Date: 6/14/20 1:37 pm From: Phil Davis <pdavis...> Subject: Re: [MDBirding] putting the Northern back in Bobwhite
For you history buffs ...
I'm not sure how widely known this is known, but "quail" have been introduced in Maryland for over 150 years. US Biological Survey ornithologist, Dr. Alexander Wetmore, did a fair amount of research on this back in the 1920s.
A few historical summary factoids:
In the 1870s, "quail" (Bobwhite) were translocated from Alabama and Georgia to Eastern Massachusetts. Birds from Kansas and Alabama were also introduced into MD.
From 1916-1922, about 31,600 quail were released in PA, with about 25,000 released there during 1921-22.
During 1921-22, approximately 22,000 "Mexican Quail" (Colinus virginianus texanus), from northeastern Mexico, were released in MD. Smaller lots were imported for a few years prior to this. About 400 were released in Dorchester County on specific farms. At the MD State Game Farm, it was proved that the Mexican Quail could breed with the local "Eastern Bobwhite" form (C. v. virginianus); however, in the wild it seems that a large number of the imported Mexican Quail either died or were killed without having bred. Therefore, the hybridization impact on the Eastern populations, although noticeable, was probably not as great as it could have been.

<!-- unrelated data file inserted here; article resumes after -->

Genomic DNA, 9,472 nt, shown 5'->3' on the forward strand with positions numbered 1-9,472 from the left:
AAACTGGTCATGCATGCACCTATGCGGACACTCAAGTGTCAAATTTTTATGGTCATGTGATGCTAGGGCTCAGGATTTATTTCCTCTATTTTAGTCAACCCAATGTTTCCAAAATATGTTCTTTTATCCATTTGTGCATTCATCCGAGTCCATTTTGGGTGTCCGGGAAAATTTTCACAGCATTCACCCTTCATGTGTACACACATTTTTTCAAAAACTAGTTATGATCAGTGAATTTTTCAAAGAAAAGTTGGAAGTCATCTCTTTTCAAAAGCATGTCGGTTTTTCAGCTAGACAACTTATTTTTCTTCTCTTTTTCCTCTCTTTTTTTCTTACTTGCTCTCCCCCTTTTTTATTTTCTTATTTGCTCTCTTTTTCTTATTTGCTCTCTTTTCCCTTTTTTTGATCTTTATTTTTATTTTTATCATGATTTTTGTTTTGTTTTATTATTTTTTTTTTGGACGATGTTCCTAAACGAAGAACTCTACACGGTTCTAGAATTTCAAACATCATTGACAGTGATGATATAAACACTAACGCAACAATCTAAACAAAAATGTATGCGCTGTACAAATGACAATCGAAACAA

FYI ... If you have a historical interest in quail and did not see the article I wrote for the Yellowthroat about eight years ago, you can find it here ...
In 2012, I published an article in The Maryland Yellowthroat about quail (Northern Bobwhite) surveys and winter feeding that were conducted by the DC Police in conjunction with the US Biological Survey and the DC Audubon Society between 1918 and 1928.
I haven't heard details in a little while, but I know over the last few years PA was undergoing a lot of habitat management on a select number of Wildlife Management Areas in preparation for a major Bobwhite translocation effort. Translocation studies have been ongoing for sometime now in the SE USA with great success, as long as the habitat is in good shape and will be managed on a regular basis. Translocation is very different than raising bobwhites for release, translocation involves trapping wild adults prior to spring covey breakup. The birds are then transported to the new site and released as a group.
Virginia has been working hard and for a long time on managing bobwhite habitat, they have a team of private land biologists that work with landowners interested in managing their properties for bobwhite. While I don't know the distribution of the different populations around the state, I would image if you have been hearing bobwhite for 30 years in the same area they are more than likely wild (of course there needs to be lots of good habitat for population persistence).
Dan Small Chestertown, MD
=================================================== Phil Davis, Secretary MD/DC Records Committee 2549 Vale Court Davidsonville, Maryland 21035 USA 301-261-0184 <pdavis...> ===================================================
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